Breaking Down Joel Heath

This past weekend Spartan Digest caught Michigan State verbal pledge Joel Heath in action. How good did Heath look? We have a complete breakdown on the future defensive lineman.

Joel Heath has gone from a player many had questions about to one earning a 4-star ranking from  Why has Heath seen his stock rise?  Here is our breakdown of the 6-foot-6, 255-pound product of Cincinnati (Ohio) Mt. Healthy High School.

Height – Weight – Speed

There is no mistaking Heath's physical size.  Heath is a least 6-foot-5, and looks as if he still has room to grow.  Built with a long frame, Joel will be one of those kids who will enter a college weight program and excel.  Heath ran a 4.7 forty at MSU camp and in pads looks just as fast.  The one area Joel excels is getting his hands up and blocking passes at the line of scrimmage.

Quickness – Agility – Balance

For a player of his size, Joel Heath shows great agility, balance and the quickness to play on the edge and create havoc.  While Joel only shows one or two moves coming off the edge, the way he is able to dip his shoulder and get a step on an offensive tackle is special.

Body Flexibility

A natural bender, Heath has the body to play on the edge and could grow to an inside player with great explosion.  Even if Heath adds about 30-pounds, I fully expect him to stay on the edge.

Strength – Explosion

What really stands out when watching Joel Heath is his ability to recoil from both his upper and lower body.  While Heath has brute strength and is able to use his strength to shed blockers, he also has the finesse to attack the outside or inside shoulder.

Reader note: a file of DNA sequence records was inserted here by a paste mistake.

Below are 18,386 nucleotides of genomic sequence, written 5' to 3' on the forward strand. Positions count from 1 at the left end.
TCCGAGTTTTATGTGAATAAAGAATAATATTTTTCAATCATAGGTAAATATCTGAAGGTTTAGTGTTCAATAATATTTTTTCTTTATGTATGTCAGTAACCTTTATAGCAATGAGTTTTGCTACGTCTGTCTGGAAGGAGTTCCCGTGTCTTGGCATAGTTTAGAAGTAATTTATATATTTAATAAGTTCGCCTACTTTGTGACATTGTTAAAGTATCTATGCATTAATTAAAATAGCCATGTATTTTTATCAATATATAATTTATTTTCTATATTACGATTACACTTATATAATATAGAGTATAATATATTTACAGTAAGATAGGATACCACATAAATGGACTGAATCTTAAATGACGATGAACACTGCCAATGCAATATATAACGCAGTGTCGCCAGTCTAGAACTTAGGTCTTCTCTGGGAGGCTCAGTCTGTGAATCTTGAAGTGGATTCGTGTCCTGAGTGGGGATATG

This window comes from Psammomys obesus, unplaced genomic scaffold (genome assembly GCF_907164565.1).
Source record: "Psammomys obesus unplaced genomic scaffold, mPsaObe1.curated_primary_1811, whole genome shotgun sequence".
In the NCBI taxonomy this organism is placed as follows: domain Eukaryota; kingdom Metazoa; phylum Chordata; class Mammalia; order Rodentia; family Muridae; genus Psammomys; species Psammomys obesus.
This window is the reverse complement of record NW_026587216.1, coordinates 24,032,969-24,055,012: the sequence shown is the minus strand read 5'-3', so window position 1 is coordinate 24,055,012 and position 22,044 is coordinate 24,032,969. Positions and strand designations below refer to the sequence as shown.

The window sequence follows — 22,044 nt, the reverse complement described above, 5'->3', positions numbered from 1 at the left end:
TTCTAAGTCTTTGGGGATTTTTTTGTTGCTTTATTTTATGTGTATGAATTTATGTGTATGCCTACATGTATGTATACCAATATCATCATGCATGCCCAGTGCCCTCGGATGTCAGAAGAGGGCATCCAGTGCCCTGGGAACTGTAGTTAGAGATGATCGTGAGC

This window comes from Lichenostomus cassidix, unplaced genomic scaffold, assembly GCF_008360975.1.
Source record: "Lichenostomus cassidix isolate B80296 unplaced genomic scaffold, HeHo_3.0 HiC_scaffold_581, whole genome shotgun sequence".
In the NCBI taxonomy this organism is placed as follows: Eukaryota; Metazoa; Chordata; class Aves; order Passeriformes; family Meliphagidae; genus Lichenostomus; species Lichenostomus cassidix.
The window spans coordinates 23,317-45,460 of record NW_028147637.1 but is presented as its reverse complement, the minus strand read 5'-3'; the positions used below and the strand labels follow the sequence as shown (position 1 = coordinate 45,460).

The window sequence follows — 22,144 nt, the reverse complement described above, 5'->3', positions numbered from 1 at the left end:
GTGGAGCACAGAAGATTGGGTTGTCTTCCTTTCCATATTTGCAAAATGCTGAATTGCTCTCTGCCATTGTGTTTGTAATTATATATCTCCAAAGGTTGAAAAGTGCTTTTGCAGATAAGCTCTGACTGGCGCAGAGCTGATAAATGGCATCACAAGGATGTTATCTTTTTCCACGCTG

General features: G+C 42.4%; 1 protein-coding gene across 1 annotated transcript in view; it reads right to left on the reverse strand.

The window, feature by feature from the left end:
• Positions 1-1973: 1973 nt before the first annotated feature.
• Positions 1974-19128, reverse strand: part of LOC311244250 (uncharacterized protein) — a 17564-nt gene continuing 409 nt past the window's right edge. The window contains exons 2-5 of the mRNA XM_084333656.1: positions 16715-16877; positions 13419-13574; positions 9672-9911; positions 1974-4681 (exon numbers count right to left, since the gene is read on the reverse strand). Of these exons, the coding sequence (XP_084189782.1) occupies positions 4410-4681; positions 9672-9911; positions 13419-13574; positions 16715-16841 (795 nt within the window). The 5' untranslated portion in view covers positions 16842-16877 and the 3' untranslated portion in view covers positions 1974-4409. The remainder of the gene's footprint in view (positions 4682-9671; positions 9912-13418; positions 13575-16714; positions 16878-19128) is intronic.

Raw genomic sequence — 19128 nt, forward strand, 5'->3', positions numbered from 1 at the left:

Joel Heath is not a finished product and will continue to improve once he gets to college.  Heath has the speed and closing ability to finish and make tackles from sideline-to-sideline. 

He does a solid job of fighting off double teams in run defense but excels in getting to the quarterback with his first step and ability to separate from the tackle.  In the game we watched, Joel did a great job of placing pressure on the quarterback to rush his throws while blocking several passes at the line.

There are times when we watch players and question what a coaching staff saw to make an offer.  Joel Heath is not one of those players and stands out as one of the best players on the field.  The last time I watched a player with this much upside, was Jerel Worthy during his senior season of high school.

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